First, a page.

One of a kind.
Honours English. ‘OMG it’s so hard!’, that’s often the response you hear from students when I mention these two words. It consists of a Shakespearean drama, a film, a novel and a play, a reading comprehension, essay writing, unseen poetry and of course not forgetting, the prescribed poetry. To some students the prescribed poetry is the most difficult and daunting part of the course! If I’m honest it isn’t my favourite topic either, that is until I decided to look at it from a more optimistic angle. You’re given eight poets to study in detail, take approximately six poems from each poet, learn a few quotes and have at least some clue what the poems are actually about. I mean you’re actually being given a massive hint about what is coming up on your Leaving Cert! Hello!! It’s not that daunting now is it?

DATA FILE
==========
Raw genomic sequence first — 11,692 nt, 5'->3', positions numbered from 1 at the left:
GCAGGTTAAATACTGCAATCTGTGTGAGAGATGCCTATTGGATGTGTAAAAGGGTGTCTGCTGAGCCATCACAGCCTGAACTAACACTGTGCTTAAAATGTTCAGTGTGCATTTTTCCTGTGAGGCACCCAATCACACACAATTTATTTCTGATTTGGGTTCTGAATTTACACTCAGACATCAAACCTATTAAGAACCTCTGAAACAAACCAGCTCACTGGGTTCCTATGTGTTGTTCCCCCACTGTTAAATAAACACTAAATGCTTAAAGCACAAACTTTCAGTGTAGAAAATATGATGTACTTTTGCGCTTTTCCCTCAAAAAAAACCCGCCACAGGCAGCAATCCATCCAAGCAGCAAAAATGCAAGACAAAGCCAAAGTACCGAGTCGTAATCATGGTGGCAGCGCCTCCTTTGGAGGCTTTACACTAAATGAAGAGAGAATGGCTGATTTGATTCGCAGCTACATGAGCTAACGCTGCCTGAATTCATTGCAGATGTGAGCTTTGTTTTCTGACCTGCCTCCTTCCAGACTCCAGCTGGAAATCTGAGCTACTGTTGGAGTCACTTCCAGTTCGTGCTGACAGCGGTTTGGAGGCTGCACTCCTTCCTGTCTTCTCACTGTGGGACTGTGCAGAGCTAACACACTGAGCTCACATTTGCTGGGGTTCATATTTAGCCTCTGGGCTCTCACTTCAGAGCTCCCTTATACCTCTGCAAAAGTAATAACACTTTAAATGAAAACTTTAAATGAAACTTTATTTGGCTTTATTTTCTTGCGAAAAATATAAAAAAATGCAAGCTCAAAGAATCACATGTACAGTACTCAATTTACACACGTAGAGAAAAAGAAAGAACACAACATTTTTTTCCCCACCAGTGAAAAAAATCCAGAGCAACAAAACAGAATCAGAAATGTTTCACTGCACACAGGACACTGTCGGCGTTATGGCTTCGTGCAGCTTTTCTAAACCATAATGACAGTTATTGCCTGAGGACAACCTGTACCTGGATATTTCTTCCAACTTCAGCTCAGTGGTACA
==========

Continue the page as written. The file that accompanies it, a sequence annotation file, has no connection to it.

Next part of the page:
But I’m not writing this article on advice on how to magically overcome the fear of prescribed poetry. I’m sitting here writing, because I want to give you a little boost and hopefully help all you Leaving Cert students! I want to give you a bit of information about a poet which I have grown to admire. This poet is one of the greatest Irish poets in history, W.B. Yeats.
I think everyone, worldwide, has some knowledge about this man. Some might call him the greatest poet of our time for others he was a womanizer. For me he was one of many great Irish poets. In my opinion Yeats was figure who went against ‘the norm’, he was fearless, he stood up for what he believed in, had a vivid imagination, he was quite protective of people he admired and had something of an obsessive personality. Of course we all know who he was obsessed with, ‘Maud Gonne’ herself. A powerful and attractive woman. Yeats had no shame in defining his unrequited love for this woman. In almost all of his poems he manages to make a reference to her in some shape or form. What’s interesting is that his poems were written at all...